As a consultant and teacher in an afterschool program, the League of Young Inventors, in Brooklyn, NY, I help develop curriculum and teach youth how to be inventors. We do so by exploring how to design something to solve a problem or address a need. In addition to providing a historical and geographical context, we give students a framework to problem solve taking a problem from an idea to a testable solution. This “design process” is well known and widely utilized in various forms in the STEM curriculum, especially in the Maker movement of Makerspaces and Fab labs now spread across the United States. One version of the design thinking process: Empathize, Define, Ideate/Brainstorm, Build and Test begins with the skill of empathy that helps kids and designers well beyond their creative making.
We encourage the young inventors to ask critical questions about the context of the invention and who will use it. Where are they from? What are their physical needs? Language, abilities, culture, size, age and even a rudimentary psycho-analysis. What are their likes and dislikes? Favorite color, texture, etc. Every data point guides the inventor through their design process. For how can we design something… or rather… how can we successfully design something that fits the need of the user without understanding the user themselves? It seems almost obvious and yet how often do you encounter everyday objects and tools that leave you thinking: Who did they design this for?
For example, a recent project involved designing a cardboard carnival game. Before the brainstorming for ideas started, we watched a video about a boy who set up a whole arcade with cardboard. We launched the inquiry process by asking what makes a game a “game”? It’s “Fun.” It’s “Challenging.” “Winnable”. Someone even said “They make carnival games too hard so you can’t win” Ok… but who is playing the game? An adult? A child? What makes if “fun”? What makes it “challenging”? How tall is the kid? What’s their skill level? Empathy for the player was a vital step in designing a fun and challenging game.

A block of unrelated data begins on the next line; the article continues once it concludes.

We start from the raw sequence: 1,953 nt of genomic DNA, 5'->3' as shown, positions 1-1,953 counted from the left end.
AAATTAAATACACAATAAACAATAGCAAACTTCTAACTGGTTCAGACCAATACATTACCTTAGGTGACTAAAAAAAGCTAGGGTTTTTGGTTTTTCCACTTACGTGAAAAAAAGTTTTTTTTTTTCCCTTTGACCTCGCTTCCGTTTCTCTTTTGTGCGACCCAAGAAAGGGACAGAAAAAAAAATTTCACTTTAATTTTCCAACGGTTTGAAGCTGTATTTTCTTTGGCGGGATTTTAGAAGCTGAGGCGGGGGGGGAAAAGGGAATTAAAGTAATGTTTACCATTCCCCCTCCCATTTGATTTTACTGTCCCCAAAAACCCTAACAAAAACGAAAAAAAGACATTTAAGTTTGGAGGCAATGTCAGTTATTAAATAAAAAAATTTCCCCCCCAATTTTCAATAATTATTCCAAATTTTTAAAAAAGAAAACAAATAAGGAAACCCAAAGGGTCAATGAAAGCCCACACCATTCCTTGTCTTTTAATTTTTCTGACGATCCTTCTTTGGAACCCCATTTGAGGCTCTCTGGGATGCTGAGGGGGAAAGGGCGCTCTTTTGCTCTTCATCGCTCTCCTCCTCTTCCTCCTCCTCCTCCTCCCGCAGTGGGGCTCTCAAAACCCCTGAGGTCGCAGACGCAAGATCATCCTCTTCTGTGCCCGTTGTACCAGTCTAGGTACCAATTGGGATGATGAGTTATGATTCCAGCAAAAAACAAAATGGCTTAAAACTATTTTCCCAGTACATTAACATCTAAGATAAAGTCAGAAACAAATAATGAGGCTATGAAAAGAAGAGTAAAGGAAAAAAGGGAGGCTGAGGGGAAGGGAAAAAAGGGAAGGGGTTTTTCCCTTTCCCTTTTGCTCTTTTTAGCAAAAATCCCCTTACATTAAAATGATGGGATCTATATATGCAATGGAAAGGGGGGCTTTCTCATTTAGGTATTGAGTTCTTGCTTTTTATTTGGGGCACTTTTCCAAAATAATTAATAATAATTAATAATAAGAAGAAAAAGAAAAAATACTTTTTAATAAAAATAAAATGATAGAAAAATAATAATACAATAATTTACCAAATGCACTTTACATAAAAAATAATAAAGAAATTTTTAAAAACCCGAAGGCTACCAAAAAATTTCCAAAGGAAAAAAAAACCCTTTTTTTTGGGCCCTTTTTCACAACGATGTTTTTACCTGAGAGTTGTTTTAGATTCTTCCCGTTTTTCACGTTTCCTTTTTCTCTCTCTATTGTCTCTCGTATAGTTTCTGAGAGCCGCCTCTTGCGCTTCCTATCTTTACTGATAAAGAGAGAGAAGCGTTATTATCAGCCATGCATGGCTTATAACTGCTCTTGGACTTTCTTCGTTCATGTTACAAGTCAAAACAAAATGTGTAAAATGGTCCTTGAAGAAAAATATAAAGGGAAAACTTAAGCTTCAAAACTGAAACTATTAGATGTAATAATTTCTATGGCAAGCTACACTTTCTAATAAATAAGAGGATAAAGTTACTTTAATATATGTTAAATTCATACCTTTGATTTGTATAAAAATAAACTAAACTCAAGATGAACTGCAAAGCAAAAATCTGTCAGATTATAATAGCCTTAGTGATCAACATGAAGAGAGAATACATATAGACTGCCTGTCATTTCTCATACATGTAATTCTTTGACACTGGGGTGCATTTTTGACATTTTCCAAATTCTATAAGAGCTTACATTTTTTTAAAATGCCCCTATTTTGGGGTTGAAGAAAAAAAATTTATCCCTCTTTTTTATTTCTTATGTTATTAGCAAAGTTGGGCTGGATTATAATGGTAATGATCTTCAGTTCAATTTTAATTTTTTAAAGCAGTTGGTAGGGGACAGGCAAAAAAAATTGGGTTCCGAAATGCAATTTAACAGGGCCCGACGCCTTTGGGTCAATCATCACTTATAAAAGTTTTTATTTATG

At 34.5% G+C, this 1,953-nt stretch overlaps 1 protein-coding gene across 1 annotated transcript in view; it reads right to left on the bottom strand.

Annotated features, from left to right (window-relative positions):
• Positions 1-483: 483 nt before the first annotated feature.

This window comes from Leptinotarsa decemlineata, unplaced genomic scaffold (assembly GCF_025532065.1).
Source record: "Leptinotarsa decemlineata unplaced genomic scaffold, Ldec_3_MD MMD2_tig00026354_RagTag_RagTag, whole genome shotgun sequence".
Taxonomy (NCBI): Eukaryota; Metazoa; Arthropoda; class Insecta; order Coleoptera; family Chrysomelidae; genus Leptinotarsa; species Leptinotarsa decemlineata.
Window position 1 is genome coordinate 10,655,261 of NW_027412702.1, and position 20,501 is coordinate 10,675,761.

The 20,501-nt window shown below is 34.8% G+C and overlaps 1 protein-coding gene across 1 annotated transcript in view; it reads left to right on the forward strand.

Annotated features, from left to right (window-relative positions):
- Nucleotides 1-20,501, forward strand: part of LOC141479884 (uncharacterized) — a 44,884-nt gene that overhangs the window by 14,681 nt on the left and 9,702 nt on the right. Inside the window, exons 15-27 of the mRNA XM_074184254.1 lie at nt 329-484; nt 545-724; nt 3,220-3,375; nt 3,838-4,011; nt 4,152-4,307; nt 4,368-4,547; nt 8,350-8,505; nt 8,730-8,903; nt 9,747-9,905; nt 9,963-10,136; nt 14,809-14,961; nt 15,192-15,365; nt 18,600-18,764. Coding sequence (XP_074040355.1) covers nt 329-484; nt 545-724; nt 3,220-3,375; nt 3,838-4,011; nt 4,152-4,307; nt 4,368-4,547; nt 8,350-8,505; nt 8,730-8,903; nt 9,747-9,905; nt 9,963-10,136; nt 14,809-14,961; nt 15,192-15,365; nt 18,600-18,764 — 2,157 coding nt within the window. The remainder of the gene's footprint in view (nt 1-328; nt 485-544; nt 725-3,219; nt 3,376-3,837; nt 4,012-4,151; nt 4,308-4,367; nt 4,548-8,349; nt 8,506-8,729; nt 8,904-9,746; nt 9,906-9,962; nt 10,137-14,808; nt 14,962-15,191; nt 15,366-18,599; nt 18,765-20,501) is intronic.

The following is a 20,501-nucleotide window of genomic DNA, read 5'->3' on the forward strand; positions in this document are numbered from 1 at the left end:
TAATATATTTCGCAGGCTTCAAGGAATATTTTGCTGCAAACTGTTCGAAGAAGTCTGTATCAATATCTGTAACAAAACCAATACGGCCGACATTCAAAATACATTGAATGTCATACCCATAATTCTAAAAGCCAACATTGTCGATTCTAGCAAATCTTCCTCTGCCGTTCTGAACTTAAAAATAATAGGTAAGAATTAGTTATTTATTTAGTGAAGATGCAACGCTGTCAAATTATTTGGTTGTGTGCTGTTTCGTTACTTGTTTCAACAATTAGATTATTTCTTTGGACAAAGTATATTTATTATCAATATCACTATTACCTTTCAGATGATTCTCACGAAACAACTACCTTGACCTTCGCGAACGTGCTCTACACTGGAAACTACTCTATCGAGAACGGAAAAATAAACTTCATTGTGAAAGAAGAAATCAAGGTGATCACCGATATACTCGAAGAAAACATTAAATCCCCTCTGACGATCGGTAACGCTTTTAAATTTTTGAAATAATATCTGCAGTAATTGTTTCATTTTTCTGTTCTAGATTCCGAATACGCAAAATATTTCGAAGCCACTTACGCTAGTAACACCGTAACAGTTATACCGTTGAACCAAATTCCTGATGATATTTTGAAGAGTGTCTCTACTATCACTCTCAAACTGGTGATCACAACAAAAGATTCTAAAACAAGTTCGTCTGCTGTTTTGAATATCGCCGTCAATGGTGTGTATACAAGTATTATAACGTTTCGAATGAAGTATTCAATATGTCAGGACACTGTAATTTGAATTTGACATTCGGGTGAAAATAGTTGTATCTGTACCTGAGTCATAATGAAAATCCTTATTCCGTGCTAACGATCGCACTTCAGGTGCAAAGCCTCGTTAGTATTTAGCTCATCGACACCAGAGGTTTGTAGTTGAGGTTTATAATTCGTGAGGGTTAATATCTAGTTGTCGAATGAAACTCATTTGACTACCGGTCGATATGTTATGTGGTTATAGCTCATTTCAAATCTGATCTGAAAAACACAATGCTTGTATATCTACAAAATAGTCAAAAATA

The skill of empathy goes far beyond inventing gadgets and games. Of course, empathy is used in other design disciplines like architecture where homes are created to fit the needs and likes of its inhabitants. Or, like in designing social programs, having a critical understanding of the people you intend to serve breeds successful policies and programs. However, while the students may not become engineers or inventors, they are learning an important life lesson to critically examine other points of view. As our world gets smaller and we interact with more people from diverse backgrounds, we must learn to be empathetically aware of others around us who think and feel differently.
The impact of this ability to critically understand how others feel is profound. After all, deciding how to act (essentially designing your behavior) is influenced by our understanding, however limited, of our neighbors, both locally and globally. Constantly being fed information through television and digital media, we forget to consume critically and push through the stream of data to ask basic questions of empathy. While some people are better at this skill than others, we could all practice it more. And certainly our leaders in government and private companies could stand to show more of it. Empathy breeds cooperation. Empathy can save lives. Empathy can even avert war. If everyone could better learn to discern others’ points of view, it could only lead to living more harmoniously with one another.
From inventing new and useful gadgets to building homes, from designing social programs to designing our own behavior, empathy is an an integral part to building a better world. Having worked with youth in various environments throughout my career, I have recognized that learning this first step in design is a valuable opportunity to teach kids a far-reaching skill. Empathy, the ability to consider how how others feel, is one of the most important skills not only in design thinking but in living within a society.